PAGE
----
Ways How Bullying Can Affect the Workplace
Bullying can happen even in the workplace. Workplace bullying is a form of repeated harassment against a person, with the intent of harming the target. Unfortunately, New Zealand has the second highest rate of workplace bullying in the world.
According to a survey, one in five workers suffers from this kind of harassment. Knowing your full employee rights in New Zealand can help you fight against bullying and address this treatment legally. The legal experts at I.R.Thompson Associates Ltd present four effects of workplace bullying.
1. Psychological Stress
Employees who fall victim under this kind of treatment experience psychological health problems like post-traumatic stress disorder, panic attacks, depression, and stress breakdown.
2. Physical Stress
According to the World Health Organization, workplace stress leads to chronic fatigue symptoms. The stress from bullying negatively affects the employee’s physical health by bringing down the immune system, increasing the frequency of colds, coughs, fevers, irritation and ulcers. Moreover, employees who are bullied are at a greater risk of developing cardiac diseases.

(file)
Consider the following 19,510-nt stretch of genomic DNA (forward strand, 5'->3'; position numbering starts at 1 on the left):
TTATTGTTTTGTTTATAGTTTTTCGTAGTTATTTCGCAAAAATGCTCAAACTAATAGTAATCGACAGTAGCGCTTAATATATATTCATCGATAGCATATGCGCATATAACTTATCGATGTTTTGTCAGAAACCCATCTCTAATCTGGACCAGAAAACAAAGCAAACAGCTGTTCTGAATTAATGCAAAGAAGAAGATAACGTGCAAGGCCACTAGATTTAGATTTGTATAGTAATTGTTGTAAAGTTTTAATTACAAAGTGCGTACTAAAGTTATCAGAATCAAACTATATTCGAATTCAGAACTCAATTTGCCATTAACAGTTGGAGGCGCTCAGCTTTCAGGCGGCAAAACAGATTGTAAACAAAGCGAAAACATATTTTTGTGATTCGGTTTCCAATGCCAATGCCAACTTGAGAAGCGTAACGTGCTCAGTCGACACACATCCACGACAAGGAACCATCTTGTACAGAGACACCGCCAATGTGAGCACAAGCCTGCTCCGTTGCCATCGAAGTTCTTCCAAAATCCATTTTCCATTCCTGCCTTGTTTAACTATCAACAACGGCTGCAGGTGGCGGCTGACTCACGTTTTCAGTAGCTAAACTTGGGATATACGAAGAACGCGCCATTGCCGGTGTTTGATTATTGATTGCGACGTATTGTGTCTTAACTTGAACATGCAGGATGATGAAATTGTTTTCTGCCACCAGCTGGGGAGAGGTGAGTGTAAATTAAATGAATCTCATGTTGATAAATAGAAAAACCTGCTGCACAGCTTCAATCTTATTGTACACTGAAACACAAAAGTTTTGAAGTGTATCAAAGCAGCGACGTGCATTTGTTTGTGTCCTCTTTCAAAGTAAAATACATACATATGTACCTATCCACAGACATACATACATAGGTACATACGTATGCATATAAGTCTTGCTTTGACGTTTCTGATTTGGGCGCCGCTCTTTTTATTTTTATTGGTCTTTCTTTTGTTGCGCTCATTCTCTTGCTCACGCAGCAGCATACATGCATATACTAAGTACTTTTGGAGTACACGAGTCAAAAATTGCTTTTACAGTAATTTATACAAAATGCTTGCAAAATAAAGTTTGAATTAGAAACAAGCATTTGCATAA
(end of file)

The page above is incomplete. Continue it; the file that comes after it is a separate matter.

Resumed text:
3. Decreased Productivity
Workplace bullying affects the overall performance of an employee. Bullied employees often have problems making decisions, are incapable of concentrating, and have decreased self-esteem. Bullied employees are often traumatised and feel powerless, disoriented, confused and helpless, making them less likely to work.
4. Effect to the Employers
Bullying affects not just the victim, but the employers as well. It creates a hostile work environment that promotes absenteeism and increased turnover. They also experience costly effects due to the increased use of sick leaves, health claims, turnovers, additional cost for recruitment and high risk of legal actions
Knowing and Valuing Employee Rights
As an employee, knowing your full rights can guide you to protect and take necessary legal actions in case you experience workplace bullying. Employers, on the other hand, can also uphold their policies and guidelines and promote a culture of respect and acceptance in the workplace.